An out-of-context or irrelevant response to anxiety is called a displacement behavior. During a social conflict, for example, a harassed cat may be undecided about whether to run from its attacker or to stand and fight. Instead, the cat displays a third, unrelated behavior, such as grooming. This is a normal activity that cats find calming and reassuring. If the displacement behavior becomes a habit and is generalized to any stressful situation, it becomes a stereotypy–a prolonged or repetitive behavior that serves no apparent useful purpose and, in some cases, is actually self-destructive. Stereotypies are sometimes compared to obsessive-compulsive disorders in humans.
Exactly why such normal behaviors become excessive is unknown. One possible explanation is that repetitive actions release endorphins, the molecules produced by the body to alleviate pain or discomfort due to injury or other unpleasant stimuli. An underlying disease or a response to medication can sometimes cause stereotypic behavior. It is also apparent that certain breeds are genetically inclined to exhibit these behaviors. For example, many Siamese cats are predisposed to suck and chew wool.
The cat’s pet parents can actually be the cause of the anxiety that leads to displacement behavior and if the anxiety continues, to stereotypic or compulsive behavior. If the owner’s behavior toward the cat is inconsistent and confusing, the cat may experience “approach-avoidance conflict”. He wants to solicit petting and attention from the owner, but because of the owner’s recent hostile actions (eg., shouting at or punishing the cat unpredictably or repeatedly), he is afraid to do so and so is in a state of conflict. He decides on a grooming session instead.
Most cats briefly groom their flanks or back after a mild upset. When this behavior becomes compulsive, it is called psychogenic alopecia and the targets are generally the lower abdominal region, the backs of the legs, the lower back, and the feet, shoulders, and front legs. In severe cases the cat may actually pluck out large patches of fur causing bald patches. Bouts of excessive licking may be sporadic or continuous and they may occur when the owner is nearby or when the cat is alone. If the owner is present, he should observe the circumstances in which the behavior occurs, how it begins, and when it happens, so that the cat can be distracted at times of risk by encouraging it to engage in other rewarding activities, such as play, attention or feeding.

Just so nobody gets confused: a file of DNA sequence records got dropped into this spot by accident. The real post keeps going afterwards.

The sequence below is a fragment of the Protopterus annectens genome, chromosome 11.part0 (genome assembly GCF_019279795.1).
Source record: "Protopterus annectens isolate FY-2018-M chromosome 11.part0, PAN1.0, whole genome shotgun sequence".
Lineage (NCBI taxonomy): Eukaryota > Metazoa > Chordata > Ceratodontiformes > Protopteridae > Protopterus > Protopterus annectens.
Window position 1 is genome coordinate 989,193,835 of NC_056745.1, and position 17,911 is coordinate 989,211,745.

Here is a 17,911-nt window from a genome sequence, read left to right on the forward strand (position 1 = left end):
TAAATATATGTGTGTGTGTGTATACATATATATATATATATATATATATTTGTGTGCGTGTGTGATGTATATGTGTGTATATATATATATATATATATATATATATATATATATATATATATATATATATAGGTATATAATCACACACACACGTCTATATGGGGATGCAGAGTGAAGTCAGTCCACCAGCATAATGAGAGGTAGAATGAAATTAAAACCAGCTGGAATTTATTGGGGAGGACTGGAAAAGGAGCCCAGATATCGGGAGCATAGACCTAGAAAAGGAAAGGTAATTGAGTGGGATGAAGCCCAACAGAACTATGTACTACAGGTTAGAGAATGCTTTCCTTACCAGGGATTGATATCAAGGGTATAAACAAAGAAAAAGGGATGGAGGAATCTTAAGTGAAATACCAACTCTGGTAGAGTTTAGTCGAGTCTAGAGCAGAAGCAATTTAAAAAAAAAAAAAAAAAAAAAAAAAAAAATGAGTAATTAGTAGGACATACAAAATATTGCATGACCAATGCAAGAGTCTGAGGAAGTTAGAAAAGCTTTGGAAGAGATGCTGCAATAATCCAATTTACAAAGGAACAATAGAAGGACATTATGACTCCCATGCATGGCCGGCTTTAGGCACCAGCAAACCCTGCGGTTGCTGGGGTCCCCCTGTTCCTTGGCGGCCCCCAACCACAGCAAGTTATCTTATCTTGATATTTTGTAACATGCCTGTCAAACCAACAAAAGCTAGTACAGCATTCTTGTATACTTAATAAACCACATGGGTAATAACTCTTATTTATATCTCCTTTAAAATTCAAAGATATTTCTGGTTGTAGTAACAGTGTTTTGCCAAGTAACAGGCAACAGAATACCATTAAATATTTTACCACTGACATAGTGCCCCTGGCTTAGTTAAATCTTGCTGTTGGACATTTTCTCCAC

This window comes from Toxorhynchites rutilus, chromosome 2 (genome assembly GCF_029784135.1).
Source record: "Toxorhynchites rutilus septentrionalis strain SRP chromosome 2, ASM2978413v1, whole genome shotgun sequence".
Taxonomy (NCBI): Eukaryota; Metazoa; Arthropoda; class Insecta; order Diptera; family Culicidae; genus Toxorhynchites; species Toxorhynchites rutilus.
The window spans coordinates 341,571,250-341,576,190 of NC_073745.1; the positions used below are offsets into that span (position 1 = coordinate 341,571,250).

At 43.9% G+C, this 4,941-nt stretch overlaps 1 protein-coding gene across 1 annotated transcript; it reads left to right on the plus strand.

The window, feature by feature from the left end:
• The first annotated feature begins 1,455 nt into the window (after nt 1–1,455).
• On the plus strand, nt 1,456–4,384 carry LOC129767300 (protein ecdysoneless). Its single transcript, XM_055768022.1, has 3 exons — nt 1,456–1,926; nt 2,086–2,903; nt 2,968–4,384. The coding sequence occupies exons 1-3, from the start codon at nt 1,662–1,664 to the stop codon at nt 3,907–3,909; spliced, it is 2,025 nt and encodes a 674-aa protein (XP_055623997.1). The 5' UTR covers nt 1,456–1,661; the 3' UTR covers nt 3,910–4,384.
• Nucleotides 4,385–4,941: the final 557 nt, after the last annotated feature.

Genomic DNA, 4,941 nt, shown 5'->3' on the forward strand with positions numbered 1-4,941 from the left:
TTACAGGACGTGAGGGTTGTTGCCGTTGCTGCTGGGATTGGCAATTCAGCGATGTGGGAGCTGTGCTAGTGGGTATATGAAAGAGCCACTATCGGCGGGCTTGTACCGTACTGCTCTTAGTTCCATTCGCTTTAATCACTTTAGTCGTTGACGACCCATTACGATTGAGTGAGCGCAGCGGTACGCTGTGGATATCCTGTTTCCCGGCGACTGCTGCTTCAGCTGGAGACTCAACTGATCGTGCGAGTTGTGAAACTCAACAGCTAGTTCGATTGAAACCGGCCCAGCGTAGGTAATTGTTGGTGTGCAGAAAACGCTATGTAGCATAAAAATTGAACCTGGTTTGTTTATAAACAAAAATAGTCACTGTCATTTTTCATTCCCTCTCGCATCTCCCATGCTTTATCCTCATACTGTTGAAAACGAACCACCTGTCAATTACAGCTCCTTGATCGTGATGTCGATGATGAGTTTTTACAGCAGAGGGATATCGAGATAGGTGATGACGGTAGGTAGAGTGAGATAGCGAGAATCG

The cure for this behavior is to determine the source of the stress and to remove it, if possible. In multi-cat households, the interactions between cats can be a source of stress, so look for aggressive behavior between the cats and note how the overgrooming cat is reacting to the others. The troubled cat may need his own space away from the others, at least for part of the day, a time-out if you will. Some cats are sound-sensitive and should be provided with quiet areas in the house. Tuning the radio to an easy-listening station may help to block out distressing outdoor noise. Time alone with the owner on a regular basis is also very therapeutic. Interactive play (play therapy) with a fishing pole cat toy is excellent for reducing stress (much like jogging is for humans). The play session should be followed by a few minutes of petting or grooming. Make sure the stressed cat has easy access to all of his necessities–food, water, litter boxes, sunny sleeping spots–and doesn’t have to brave “enemy territory” to supply his basic needs. Regular diversions in his safe place (eg., toys he has not seen for a while, a paper grocery bag or a cardboard box to explore) will help to take his mind off his worries.
It may not be possible to provide a stress-free home for the overgrooming cat, but with a little thought and lots of TLC, Kitty may gradually adjust to the household and soon be sporting a lovely new coat.
Wool sucking can take many forms including sucking its own or another cat’s fur, sucking and kneading soft blankets, or sucking the owner’s hair, earlobes, or other body parts. “At its most extreme, the oral activity is directed at all kinds of fabric, including linen, nylon, acrylic, and some plastics, and involves mouthing, chewing, and even ingestion.” At this stage the condition is referred to as pica, the eating of inappropriate nonfood items. Some cat owners find that their cat is literally eating them out of house and home.
Possible solutions for sucking, chewing, and pica problems are as follows:
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